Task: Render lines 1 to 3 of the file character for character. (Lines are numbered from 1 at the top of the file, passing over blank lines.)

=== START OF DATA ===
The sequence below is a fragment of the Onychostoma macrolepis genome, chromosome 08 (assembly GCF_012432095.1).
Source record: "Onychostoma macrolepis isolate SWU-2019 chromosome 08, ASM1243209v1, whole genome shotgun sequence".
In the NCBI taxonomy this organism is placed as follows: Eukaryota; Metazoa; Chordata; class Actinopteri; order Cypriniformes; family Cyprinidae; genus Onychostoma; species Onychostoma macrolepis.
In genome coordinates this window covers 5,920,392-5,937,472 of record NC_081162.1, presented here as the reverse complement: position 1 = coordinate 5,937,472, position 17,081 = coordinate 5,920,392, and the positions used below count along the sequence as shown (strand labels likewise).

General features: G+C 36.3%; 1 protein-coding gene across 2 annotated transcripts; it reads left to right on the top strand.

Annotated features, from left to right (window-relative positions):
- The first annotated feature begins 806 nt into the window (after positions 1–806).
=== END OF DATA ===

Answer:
The sequence below is a fragment of the Onychostoma macrolepis genome, chromosome 08 (assembly GCF_012432095.1).
Source record: "Onychostoma macrolepis isolate SWU-2019 chromosome 08, ASM1243209v1, whole genome shotgun sequence".
In the NCBI taxonomy this organism is placed as follows: Eukaryota; Metazoa; Chordata; class Actinopteri; order Cypriniformes; family Cyprinidae; genus Onychostoma; species Onychostoma macrolepis.